I was a voracious reader of fantasy in my teens and early twenties. Moorcock, Tolkien, Lieber, Kurtz, Feist, Eddings, Brooks, Donaldson, Dragonlance and Forgotten Realms, Thieves World, Heroes in Hell; I devoured series fantasy. And later I would delve into McKiernan, Cook, Howard, Jordan and others.
Now, in the past decade, I’ve made a couple of attempts to re-read The Hobbit and The Lord of the Rings, but given up each time (I can say the same thing about Fritz Lieber’s Fafhrd and Grey Mouser series). I like the stories and the events, but parts of them just read so sloooow. I’ve not run into that problem with Michael Moorcock’s Eternal Champion series, or Katherine Kurtz’s Deryni books. But I’m still a huge Tolkien fan, even though I don’t sit down and read through him any more.
I’m in a rather small minority that prefers The Silmarillion to his two better-known works. And that’s because I’m completely sold on Tolkien as a world builder and storyteller. That’s why he’s still a favorite.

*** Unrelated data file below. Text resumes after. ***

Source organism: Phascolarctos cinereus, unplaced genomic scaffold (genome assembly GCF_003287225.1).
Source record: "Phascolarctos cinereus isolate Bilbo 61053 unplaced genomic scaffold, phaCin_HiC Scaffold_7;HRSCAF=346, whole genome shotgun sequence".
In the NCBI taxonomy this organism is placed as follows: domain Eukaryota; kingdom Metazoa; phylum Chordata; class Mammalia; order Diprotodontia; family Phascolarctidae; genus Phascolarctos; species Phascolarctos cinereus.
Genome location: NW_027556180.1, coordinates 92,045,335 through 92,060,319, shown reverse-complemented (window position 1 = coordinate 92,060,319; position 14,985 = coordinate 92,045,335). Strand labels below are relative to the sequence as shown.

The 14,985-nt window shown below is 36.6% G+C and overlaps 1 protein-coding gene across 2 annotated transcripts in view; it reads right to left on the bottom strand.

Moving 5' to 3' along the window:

From the story of the Silmarils up to the start of the Third Age, Tolkien set the standard for world building and epic history. I enjoy the vast creations of Robert Jordan, Steven Erickson, Stephen R. Donaldson, David Eddings and many more, but Tolkien was unsurpassed.
One of my first Dungeons and Dragons characters was an elf named Gil Galad, wielding his spear, Aeglos. Fingolfin, the Sons of Feanor, Hurin, Turin, Melkor, Ancalagon, and Glaurung: The Silmarillion is just chock full of heroes, villains, lands, kingdoms and events.